A former University of Maryland team physician who now is the chief medical officer for athletics at Rutgers University will return to College Park in the new position of director of sports medicine, lead team physician and assistant director in the University Health Center (UHC).

Starting early this fall, Dr. Yvette L. Rooks will lead the UHC’s newly created sports medicine department and serve as the primary care clinician and sports medicine specialist to UMD student-athletes, and to the campus as needed. She will oversee all aspects of sports medicine, including athletic training, sports nutrition and sports psychology.

This position is part of the university’s transition to a model of autonomous and patient-centered care for student-athletes. Athletic medical staff, including the lead team physician, athletic trainers, nutritionists and mental health practitioners, are employed outside of and operate independently of the athletics department, as part of the University Health Center in the Division of Student Affairs.

“The University of Maryland is fortunate to have Dr. Rooks back on our team,” said Dr. David McBride, UHC director, to whom Rooks will report. “She is a respected family physician and national leader in the field of sports medicine. We are pleased to have her and the sports medicine staff join the University Health Center as we seek to provide care for our student-athletes in a holistic context.” 

The appointment of a full-time team physician completes the yearlong implementation of all the recommendations from two external reviews that followed the June 2018 death of offensive lineman Jordan McNair, who developed heatstroke at a May 29 football practice.

“As Maryland continues to develop an athlete-centered model of care that ensures autonomy and independent care by the clinician, the hiring of Dr. Rooks as lead team physician is a major step forward,” said Dr. Rod Walters, a sports medicine consultant who led an independent review of circumstances surrounding McNair’s death, and now chair of the university’s Athletic Medicine Review Board. “Maryland is a leader in creating change as colleges and universities continue to examine their delivery of care to student-athletes.”

Before her current leadership role with RWJBarnabas Health, the official health care provider for Rutgers University athletics, Rooks cared for Terp athletes for nearly two decades as a Maryland team physician.

"I am excited to rejoin the University of Maryland team and work with student-athletes to advance their health and wellness,” Rooks said. “I have a long history at Maryland, and I'm thrilled to continue that work in this new role."

During her time at UMD, Rooks also served in several roles at the University of Maryland School of Medicine, including assistant professor, residency program director and executive vice chair for the Department of Family and Community Medicine.

She is a member of the American Academy of Family Physicians, the American Medical Society for Sports Medicine and the College Athletic Trainers Association. She’s also an executive board member of the College Athletic Trainers Society and is certified under the American Board of Family Medicine.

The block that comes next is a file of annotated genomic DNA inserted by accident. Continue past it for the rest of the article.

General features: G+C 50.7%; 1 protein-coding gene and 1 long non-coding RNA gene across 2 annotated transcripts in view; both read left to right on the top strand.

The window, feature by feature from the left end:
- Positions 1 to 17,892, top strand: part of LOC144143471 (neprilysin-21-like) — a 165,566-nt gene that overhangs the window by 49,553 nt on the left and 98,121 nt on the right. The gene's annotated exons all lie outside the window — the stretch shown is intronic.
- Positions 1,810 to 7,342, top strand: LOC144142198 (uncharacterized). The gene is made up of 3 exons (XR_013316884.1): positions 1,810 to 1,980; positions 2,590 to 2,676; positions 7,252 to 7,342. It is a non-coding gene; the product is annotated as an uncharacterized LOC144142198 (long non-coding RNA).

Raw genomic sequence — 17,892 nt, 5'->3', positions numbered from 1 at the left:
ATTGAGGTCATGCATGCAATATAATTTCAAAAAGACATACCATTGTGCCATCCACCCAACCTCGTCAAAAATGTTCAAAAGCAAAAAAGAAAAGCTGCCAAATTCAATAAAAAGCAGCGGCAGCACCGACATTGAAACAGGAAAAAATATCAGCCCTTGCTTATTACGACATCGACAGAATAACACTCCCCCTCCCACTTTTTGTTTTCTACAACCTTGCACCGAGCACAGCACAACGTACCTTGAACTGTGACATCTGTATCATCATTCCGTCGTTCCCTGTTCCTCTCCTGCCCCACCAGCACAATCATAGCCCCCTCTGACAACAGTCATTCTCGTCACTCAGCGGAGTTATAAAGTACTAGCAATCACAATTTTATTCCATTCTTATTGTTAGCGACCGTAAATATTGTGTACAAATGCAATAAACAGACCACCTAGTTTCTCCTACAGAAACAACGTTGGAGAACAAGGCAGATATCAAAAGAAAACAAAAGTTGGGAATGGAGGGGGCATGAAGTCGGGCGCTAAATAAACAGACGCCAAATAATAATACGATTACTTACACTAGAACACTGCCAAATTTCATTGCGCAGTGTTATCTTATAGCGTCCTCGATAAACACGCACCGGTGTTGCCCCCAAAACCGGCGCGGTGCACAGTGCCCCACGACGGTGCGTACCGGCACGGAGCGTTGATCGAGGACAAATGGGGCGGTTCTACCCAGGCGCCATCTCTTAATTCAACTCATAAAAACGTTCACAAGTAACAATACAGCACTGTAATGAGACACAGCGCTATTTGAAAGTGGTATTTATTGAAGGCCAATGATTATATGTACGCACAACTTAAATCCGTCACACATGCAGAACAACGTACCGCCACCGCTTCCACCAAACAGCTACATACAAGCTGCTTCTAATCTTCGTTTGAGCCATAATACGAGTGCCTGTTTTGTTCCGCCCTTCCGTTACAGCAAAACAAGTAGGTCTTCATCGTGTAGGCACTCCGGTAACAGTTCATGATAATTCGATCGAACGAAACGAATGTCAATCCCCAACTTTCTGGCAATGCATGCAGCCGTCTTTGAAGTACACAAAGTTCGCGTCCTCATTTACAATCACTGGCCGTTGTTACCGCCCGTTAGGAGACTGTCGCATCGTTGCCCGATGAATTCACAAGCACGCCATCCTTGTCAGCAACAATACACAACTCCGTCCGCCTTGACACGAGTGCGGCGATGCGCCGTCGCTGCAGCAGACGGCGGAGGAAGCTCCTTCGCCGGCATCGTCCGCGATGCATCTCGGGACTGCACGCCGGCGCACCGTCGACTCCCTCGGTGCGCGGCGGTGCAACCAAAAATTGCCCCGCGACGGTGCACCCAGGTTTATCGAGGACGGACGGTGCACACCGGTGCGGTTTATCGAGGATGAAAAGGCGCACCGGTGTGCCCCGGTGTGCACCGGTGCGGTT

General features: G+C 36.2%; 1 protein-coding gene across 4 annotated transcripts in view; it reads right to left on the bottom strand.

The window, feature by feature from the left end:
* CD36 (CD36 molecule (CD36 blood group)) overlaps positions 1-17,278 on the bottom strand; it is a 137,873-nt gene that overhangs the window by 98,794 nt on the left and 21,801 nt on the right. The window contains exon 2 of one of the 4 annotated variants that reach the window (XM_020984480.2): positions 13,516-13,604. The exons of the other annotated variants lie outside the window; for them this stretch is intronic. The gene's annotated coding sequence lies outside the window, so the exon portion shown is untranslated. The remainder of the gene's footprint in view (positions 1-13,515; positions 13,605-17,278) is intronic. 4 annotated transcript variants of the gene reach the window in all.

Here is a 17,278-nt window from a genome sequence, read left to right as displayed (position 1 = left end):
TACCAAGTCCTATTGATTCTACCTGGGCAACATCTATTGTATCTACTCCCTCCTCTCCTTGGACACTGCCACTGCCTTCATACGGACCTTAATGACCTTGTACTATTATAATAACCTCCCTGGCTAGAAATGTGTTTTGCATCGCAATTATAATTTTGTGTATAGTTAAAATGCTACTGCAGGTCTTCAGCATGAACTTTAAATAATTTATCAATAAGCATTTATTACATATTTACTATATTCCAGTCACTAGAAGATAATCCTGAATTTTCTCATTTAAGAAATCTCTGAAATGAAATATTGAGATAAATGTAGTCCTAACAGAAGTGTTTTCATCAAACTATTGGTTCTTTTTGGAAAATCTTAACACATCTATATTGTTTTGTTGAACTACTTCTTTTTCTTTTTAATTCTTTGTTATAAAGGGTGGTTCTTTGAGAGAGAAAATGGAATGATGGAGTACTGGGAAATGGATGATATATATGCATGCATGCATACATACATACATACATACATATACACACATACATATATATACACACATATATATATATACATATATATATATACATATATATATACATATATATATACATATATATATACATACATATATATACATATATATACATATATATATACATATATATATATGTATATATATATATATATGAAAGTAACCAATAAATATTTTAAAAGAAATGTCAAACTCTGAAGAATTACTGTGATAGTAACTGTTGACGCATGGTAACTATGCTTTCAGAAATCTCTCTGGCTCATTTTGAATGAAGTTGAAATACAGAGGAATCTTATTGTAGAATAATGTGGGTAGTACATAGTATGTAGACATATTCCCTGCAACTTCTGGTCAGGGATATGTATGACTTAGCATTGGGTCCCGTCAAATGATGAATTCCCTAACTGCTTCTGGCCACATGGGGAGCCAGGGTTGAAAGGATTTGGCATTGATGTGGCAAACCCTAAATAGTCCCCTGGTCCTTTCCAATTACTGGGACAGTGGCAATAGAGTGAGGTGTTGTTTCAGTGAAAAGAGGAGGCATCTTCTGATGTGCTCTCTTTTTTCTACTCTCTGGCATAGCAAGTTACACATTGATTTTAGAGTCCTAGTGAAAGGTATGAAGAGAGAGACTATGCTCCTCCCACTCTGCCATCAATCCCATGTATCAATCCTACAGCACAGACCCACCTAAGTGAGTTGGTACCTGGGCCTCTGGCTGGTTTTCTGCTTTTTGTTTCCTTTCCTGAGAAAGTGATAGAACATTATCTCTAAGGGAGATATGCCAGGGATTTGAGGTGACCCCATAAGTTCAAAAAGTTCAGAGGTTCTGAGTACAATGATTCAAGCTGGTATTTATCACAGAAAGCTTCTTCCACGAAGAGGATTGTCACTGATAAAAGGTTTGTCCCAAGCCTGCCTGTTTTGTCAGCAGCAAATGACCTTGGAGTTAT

Her awards and honors include Baltimore Magazine’s Top Doctors recognition, the UMB Presidents’ Founders Day Award for public servant of the year, the John M. Dennis Award for Commitment to Rural Health Medical Education and a Faculty Teaching Award from the Family Medicine Residents. In addition, she was a speaker at a White House initiative on men’s health in 2016.

Rooks earned a bachelor’s degree in biology and chemistry from State University of New York at Albany, and an M.D. from the Health Science Center at Syracuse University. She completed her residency at the University of Maryland School of Medicine, where she served as chief resident and was a fellow in the Primary Care Sports Medicine Fellowship, Division of Sports Medicine.

"We are thrilled to welcome Dr. Rooks home to the Maryland family,” said Athletic Director Damon Evans. “Throughout her distinguished career, she has exhibited an unwavering commitment to the health and well-being of student-athletes. We look forward to working with her on the establishment of a new model of student-athlete care here in College Park."

The commitment from Maryland Athletics to the well-being of its student-athletes will continue beyond the now-completed implementation of 26 health and safety policy recommendations from two reports that followed McNair’s death.

Maryland this spring joined only a handful of other universities with an autonomously employed sports medicine operation. The work of the sports medicine staff is guided by annual, ongoing assessment from independent experts through its an athletic medicine review board, and Rooks will coordinate the continuous review and implementation of best practices across athletic training, nutrition and mental health units for student-athlete well-being.

Reforms implemented by Maryland Athletics over the last year include:

  • Stronger policies and practices for safety and well-being across all sports.
  • Further development of the Emergency Action Plan, coupled with regular training.
  • Expanding availability of enhanced trauma bags and automatic external defibrillators.
  • Launch of a real-time reporting and tracking system for student-athlete concerns.
  • Increased attendance of senior administrators and representatives of the university’s Athletic Council at practices and workouts.
  • Development of a Code of Ethical Conduct for all Maryland Athletics employees.
  • Adoption of best practices as developed by the College Strength and Conditioning Coaches Association for all of strength and conditioning staff, along with new reporting lines for football strength and conditioning coaches.

A complete list of reforms and commitments can be found at https://umd.edu/commitment.